Use this guide to evaluate your exposure.
By Christine Benz | 02-27-07 | 06:00 AM | Email Article

So many things in life--whether it's buying a house, getting a dog, or traveling--don't become truly interesting until you've been through them yourself. After that, they're the source of endless analysis and discussion. Which contractor did you use to upgrade your electrical service? How long did you keep Sparky in the crate before you gave him run of the house? Where did you go when you were in Spain?

Christine Benz is Morningstar's director of personal finance and author of 30-Minute Money Solutions: A Step-by-Step Guide to Managing Your Finances and the Morningstar Guide to Mutual Funds: 5-Star Strategies for Success. Follow Christine on Twitter: @christine_benz.

So it is with the Alternative Minimum Tax (AMT)--only it's not typically the subject of block-party chatter. By now, you've most certainly heard that the AMT is something you should be aware of. You've also no doubt heard that the AMT, which was originally designed to keep the ultrarich from skirting taxes altogether, will ensnare more and more middle-class taxpayers in the coming years--a reported 23 million in 2007 and 33 million (that's about a third of all taxpayers, folks) by 2010. (Congress has discussed taking action to keep the AMT from hitting middle-class taxpayers, but no details have been finalized yet.) But until you've had to pay it or until someone you know well has shared an AMT horror story, it's hard to get too excited about the AMT.

However, it's important to know the basics about this parallel tax system--particularly if you're an active investor. In this week's column, I'll outline what the AMT is and enumerate some of the key factors that could put you into the AMT zone.

AMT Basics
The AMT is--as its name suggests--an alternative way of calculating your taxes. Essentially, if the IRS deems you're paying too little under the regular tax system, it forces you to use the AMT calculation, under which your taxes will be higher. The AMT was originally created in 1969 to ensure that wealthy individuals who had managed to skirt taxes under the conventional tax system didn't avoid paying taxes altogether. But because the rules regarding AMT liability haven't been updated to the extent that the regular income tax code has been, more and more taxpayers are apt to find themselves on the hook for AMT in the years ahead.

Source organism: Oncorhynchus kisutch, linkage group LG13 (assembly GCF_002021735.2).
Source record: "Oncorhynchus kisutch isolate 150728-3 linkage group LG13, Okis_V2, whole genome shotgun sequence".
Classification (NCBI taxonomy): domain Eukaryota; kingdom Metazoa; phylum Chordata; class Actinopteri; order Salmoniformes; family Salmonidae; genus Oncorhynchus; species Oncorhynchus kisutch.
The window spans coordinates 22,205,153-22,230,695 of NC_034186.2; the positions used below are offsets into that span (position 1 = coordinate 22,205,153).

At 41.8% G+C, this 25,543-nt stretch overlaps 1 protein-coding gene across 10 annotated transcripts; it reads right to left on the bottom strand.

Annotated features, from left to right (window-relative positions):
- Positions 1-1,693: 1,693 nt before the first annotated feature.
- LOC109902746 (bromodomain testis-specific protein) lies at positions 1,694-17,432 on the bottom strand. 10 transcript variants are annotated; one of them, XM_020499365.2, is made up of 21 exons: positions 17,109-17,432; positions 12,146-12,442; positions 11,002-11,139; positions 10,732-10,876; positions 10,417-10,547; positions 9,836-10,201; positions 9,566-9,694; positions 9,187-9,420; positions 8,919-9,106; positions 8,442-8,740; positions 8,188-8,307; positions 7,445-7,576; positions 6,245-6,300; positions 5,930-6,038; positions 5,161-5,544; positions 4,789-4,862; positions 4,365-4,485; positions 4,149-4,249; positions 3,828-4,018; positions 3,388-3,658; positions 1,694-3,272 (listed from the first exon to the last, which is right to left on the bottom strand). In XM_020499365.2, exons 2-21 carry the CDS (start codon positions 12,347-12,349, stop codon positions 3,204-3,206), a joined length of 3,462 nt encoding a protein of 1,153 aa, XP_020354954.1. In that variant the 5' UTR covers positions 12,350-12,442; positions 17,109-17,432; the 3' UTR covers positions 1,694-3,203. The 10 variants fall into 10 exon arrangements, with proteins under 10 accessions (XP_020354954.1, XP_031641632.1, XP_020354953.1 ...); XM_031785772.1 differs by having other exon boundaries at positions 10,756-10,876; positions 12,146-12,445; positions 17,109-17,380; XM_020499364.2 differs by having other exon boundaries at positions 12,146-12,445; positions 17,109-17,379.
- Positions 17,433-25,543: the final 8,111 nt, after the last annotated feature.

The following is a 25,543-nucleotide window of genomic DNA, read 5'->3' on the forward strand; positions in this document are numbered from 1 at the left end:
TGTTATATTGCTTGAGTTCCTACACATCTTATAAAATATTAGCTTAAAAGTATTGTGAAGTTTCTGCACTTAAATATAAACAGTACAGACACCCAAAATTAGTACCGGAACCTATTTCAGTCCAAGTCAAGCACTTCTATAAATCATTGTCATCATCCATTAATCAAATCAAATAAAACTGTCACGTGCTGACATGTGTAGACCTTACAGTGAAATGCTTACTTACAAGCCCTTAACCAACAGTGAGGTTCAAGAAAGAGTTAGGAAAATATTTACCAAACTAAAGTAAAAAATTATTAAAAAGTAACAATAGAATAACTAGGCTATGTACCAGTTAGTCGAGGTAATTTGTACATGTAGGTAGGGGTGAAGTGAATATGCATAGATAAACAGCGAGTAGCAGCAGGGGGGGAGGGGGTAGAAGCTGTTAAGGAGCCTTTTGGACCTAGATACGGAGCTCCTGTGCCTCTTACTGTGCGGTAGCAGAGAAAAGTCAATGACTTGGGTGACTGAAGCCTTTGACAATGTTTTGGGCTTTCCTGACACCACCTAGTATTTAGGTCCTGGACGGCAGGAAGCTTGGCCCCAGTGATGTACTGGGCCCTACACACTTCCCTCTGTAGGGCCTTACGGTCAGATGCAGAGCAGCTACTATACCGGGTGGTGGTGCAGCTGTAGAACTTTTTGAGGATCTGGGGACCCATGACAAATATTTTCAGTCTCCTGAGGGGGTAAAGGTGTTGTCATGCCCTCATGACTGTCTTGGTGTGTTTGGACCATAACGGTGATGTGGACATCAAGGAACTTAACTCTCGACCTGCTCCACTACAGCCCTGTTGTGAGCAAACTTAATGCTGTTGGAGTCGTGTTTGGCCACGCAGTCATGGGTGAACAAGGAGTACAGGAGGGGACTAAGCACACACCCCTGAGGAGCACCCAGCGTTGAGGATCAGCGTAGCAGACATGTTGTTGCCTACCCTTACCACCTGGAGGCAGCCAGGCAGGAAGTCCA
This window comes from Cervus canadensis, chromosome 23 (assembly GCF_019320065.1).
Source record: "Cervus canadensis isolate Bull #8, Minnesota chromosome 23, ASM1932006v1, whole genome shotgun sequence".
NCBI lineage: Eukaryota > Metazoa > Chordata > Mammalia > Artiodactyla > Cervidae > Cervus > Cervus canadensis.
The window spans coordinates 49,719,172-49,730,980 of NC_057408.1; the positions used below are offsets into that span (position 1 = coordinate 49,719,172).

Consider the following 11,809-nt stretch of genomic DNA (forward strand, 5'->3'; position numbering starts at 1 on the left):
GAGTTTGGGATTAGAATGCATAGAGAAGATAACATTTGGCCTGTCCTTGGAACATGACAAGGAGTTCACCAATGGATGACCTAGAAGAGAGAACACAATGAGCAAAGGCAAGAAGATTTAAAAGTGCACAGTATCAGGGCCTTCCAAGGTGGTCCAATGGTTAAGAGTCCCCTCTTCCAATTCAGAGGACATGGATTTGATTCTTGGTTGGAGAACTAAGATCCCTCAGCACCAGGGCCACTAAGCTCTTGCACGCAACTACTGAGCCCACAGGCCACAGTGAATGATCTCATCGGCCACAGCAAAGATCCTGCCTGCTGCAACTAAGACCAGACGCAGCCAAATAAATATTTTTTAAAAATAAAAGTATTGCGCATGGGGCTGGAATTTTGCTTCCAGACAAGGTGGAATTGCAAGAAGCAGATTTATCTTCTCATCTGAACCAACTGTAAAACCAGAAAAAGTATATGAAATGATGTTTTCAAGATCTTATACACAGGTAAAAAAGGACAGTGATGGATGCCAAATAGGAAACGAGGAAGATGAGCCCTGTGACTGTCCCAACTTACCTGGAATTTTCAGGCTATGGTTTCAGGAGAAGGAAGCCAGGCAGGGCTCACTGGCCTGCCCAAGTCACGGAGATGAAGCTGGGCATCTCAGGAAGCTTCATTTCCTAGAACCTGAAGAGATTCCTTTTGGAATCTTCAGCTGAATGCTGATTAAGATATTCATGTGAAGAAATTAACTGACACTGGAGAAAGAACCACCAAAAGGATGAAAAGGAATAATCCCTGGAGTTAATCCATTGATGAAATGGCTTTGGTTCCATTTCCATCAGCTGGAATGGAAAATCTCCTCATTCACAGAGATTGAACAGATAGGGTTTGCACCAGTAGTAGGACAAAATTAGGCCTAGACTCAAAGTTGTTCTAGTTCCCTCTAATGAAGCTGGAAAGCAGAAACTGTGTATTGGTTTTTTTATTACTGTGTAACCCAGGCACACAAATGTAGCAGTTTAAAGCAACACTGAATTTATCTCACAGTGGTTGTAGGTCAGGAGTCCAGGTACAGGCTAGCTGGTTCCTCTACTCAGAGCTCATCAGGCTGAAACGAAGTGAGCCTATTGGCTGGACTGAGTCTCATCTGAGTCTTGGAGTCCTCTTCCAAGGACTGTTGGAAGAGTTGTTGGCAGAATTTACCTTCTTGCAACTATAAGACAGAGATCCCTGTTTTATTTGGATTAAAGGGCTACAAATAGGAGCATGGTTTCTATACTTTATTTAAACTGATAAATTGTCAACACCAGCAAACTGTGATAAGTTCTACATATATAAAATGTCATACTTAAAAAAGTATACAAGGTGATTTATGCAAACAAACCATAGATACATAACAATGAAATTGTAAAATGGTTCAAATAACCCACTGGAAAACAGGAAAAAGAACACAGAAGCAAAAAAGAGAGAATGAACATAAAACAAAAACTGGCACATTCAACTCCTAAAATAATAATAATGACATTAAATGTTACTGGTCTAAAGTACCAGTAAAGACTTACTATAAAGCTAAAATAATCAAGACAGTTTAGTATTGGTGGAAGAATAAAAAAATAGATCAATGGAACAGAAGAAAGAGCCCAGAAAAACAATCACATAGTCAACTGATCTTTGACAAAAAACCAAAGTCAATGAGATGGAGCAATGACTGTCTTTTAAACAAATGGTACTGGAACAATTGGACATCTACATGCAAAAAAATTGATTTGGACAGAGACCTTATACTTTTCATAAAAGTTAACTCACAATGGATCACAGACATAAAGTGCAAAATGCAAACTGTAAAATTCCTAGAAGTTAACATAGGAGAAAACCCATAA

If you've done your own taxes before, you've seen the AMT in action. Essentially, you calculate your taxes under the conventional tax system, then you calculate your taxes using the AMT system, using a different set of rules.

Notably, the AMT and regular tax systems differ in what they consider taxable income--for example, the AMT system taxes income from private-activity bonds (municipal bonds used to fund sports arenas and the like), whereas municipal-bond income is wholly tax-exempt under the regular tax system.

In addition, certain credits, exclusions, and deductions that are available to you when calculating your regular tax liability are not usable for the purposes of calculating your AMT liability, and vice versa. For example, you can claim your property taxes as a deduction when calculating your regular tax burden, but it's not an allowable deduction for AMT purposes. (If you live in a high tax area, losing that deduction can be mighty painful.) In general, it's safe to say that the AMT system is less generous than the regular tax system in granting credits, exemptions, exclusions, and deductions, and that's partly why the AMT has become the source of so many complaints of late.

Once you've calculated both your conventional and AMT tax liability, you compare the two numbers. If the regular tax liability is higher, you simply pay that amount. But if the AMT liability is higher, you pay your regular tax liability plus the AMT amount that's over and above the regular tax amount.